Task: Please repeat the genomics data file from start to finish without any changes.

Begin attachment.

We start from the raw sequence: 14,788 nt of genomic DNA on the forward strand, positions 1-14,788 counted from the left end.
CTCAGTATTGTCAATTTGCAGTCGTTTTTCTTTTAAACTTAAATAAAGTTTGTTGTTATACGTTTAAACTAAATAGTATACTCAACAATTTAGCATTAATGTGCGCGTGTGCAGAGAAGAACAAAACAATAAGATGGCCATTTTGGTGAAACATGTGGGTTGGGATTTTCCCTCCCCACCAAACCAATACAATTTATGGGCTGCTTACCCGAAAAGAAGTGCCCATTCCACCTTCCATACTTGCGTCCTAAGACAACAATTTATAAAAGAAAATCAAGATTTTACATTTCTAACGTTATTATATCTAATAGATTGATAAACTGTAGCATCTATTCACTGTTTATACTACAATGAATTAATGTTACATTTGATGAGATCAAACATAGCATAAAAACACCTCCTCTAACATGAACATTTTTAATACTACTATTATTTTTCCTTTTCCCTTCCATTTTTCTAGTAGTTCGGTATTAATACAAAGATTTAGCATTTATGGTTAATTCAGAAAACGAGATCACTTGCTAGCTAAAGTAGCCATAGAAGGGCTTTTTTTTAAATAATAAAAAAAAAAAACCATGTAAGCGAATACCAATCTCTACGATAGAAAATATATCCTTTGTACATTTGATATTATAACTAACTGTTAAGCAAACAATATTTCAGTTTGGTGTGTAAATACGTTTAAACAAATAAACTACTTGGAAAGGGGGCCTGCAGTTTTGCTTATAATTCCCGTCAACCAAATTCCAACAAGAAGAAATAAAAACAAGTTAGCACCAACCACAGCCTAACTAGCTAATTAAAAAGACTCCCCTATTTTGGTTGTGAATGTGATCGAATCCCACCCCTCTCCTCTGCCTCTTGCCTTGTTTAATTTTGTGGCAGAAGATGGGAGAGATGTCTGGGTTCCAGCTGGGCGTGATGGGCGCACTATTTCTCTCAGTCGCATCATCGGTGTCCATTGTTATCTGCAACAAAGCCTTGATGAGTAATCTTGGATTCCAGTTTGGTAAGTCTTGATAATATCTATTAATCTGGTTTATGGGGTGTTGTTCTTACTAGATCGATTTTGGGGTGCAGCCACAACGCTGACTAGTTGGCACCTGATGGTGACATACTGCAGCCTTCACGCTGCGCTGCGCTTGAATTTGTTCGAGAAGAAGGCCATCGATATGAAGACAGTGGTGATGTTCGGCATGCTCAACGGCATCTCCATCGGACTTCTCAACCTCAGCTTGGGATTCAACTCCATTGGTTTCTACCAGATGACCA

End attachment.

We start from the raw sequence: 14,788 nt of genomic DNA on the forward strand, positions 1-14,788 counted from the left end.
CTCAGTATTGTCAATTTGCAGTCGTTTTTCTTTTAAACTTAAATAAAGTTTGTTGTTATACGTTTAAACTAAATAGTATACTCAACAATTTAGCATTAATGTGCGCGTGTGCAGAGAAGAACAAAACAATAAGATGGCCATTTTGGTGAAACATGTGGGTTGGGATTTTCCCTCCCCACCAAACCAATACAATTTATGGGCTGCTTACCCGAAAAGAAGTGCCCATTCCACCTTCCATACTTGCGTCCTAAGACAACAATTTATAAAAGAAAATCAAGATTTTACATTTCTAACGTTATTATATCTAATAGATTGATAAACTGTAGCATCTATTCACTGTTTATACTACAATGAATTAATGTTACATTTGATGAGATCAAACATAGCATAAAAACACCTCCTCTAACATGAACATTTTTAATACTACTATTATTTTTCCTTTTCCCTTCCATTTTTCTAGTAGTTCGGTATTAATACAAAGATTTAGCATTTATGGTTAATTCAGAAAACGAGATCACTTGCTAGCTAAAGTAGCCATAGAAGGGCTTTTTTTTAAATAATAAAAAAAAAAAACCATGTAAGCGAATACCAATCTCTACGATAGAAAATATATCCTTTGTACATTTGATATTATAACTAACTGTTAAGCAAACAATATTTCAGTTTGGTGTGTAAATACGTTTAAACAAATAAACTACTTGGAAAGGGGGCCTGCAGTTTTGCTTATAATTCCCGTCAACCAAATTCCAACAAGAAGAAATAAAAACAAGTTAGCACCAACCACAGCCTAACTAGCTAATTAAAAAGACTCCCCTATTTTGGTTGTGAATGTGATCGAATCCCACCCCTCTCCTCTGCCTCTTGCCTTGTTTAATTTTGTGGCAGAAGATGGGAGAGATGTCTGGGTTCCAGCTGGGCGTGATGGGCGCACTATTTCTCTCAGTCGCATCATCGGTGTCCATTGTTATCTGCAACAAAGCCTTGATGAGTAATCTTGGATTCCAGTTTGGTAAGTCTTGATAATATCTATTAATCTGGTTTATGGGGTGTTGTTCTTACTAGATCGATTTTGGGGTGCAGCCACAACGCTGACTAGTTGGCACCTGATGGTGACATACTGCAGCCTTCACGCTGCGCTGCGCTTGAATTTGTTCGAGAAGAAGGCCATCGATATGAAGACAGTGGTGATGTTCGGCATGCTCAACGGCATCTCCATCGGACTTCTCAACCTCAGCTTGGGATTCAACTCCATTGGTTTCTACCAGATGACCA